1 Thessalonians 5:3-5, 10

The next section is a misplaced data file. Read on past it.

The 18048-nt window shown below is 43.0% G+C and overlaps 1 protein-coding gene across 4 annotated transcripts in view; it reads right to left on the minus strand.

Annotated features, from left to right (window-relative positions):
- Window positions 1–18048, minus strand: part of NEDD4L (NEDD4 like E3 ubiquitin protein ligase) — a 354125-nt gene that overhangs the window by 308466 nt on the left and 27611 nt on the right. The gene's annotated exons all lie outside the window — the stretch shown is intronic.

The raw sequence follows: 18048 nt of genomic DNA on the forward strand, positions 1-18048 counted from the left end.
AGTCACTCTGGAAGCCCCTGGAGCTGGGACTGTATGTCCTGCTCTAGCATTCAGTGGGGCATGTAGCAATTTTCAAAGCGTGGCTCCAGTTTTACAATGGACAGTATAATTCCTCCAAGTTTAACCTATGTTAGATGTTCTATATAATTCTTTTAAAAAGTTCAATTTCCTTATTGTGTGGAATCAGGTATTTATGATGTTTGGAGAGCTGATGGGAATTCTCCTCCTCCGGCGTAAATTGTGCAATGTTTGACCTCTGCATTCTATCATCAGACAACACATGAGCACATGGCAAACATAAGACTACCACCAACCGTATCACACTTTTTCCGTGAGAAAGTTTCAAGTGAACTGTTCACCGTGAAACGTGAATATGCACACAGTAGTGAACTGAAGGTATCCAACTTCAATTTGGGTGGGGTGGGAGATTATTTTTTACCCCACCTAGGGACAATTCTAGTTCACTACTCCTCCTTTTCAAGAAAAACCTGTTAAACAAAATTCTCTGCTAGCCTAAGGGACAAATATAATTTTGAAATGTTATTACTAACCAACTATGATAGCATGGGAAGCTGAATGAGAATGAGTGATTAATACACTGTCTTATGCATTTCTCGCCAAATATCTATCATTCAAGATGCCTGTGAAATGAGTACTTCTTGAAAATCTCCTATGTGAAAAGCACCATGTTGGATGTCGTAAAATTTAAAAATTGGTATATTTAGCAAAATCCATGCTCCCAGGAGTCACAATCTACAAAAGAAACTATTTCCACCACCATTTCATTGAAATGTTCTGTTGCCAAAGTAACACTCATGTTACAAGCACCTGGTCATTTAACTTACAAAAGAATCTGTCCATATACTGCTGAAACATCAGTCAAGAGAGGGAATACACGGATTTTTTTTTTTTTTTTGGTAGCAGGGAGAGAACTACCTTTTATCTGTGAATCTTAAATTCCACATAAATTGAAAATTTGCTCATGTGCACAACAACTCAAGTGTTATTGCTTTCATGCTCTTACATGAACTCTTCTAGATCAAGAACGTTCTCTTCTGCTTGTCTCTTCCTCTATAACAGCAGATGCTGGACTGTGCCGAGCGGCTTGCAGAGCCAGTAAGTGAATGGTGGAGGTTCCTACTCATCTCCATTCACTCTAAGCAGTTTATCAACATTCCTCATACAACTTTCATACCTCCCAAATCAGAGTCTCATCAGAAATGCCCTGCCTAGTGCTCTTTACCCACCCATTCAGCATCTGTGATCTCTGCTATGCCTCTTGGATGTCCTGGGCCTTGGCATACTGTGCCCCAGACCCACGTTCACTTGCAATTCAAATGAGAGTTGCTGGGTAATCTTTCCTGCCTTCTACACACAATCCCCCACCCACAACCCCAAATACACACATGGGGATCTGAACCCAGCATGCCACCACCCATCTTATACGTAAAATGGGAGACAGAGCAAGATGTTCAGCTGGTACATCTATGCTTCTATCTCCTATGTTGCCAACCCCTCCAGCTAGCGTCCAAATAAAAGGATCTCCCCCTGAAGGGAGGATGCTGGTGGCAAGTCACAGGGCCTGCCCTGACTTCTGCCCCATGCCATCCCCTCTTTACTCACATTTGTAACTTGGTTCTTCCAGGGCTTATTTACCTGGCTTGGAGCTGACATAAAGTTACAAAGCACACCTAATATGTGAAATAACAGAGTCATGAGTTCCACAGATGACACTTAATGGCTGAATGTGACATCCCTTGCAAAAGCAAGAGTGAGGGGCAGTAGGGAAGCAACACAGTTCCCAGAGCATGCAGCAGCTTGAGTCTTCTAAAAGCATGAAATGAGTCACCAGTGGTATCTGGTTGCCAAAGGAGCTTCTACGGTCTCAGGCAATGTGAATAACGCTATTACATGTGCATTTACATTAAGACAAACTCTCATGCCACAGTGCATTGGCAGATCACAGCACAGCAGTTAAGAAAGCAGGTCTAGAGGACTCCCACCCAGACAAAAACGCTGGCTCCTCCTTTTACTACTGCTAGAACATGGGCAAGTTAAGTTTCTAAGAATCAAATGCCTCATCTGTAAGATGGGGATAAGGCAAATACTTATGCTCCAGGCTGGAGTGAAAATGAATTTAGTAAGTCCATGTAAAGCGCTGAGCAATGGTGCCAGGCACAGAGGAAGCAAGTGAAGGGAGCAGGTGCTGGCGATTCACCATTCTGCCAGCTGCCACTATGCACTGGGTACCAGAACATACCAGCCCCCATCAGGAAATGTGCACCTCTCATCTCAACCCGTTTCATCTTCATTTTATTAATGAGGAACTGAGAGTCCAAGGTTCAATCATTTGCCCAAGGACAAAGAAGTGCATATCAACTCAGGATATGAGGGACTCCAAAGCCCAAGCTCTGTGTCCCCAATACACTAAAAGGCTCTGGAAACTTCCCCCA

In verse 3, in referring to Christ’s judgment at his return, Paul says, sudden destruction comes on ‘them’ and ‘they’ will surely not escape. Clearly, Paul was teaching that Christ’s judgment was for the unbelieving world, not believers. By using the words “they” and “them,” Paul separated the recipients of this judgment from the Thessalonians. He said, “But you, brothers and sisters, are not in the darkness for the day to overtake you like a thief.” Again, this means that God plans to judge the world, not saints through the tribulation, Christ’s return, and his judgment. Further evidence is 1 Thessalonians 5:10, where Paul says, “For God did not destine us for wrath but for gaining salvation through our Lord Jesus Christ.” Since the context is not just eternal judgment but the judgment of Christ’s return, Paul was saying God’s wrath is not for believers; salvation is. Christ delivers us from God’s wrath on unbelievers at his return and his eternal wrath in hell. Since believers are not in darkness, referring to living like unbelievers in sin and without knowledge of the truth, this final day will not overtake them like a thief. Christ will save believers from God’s wrath and give them salvation.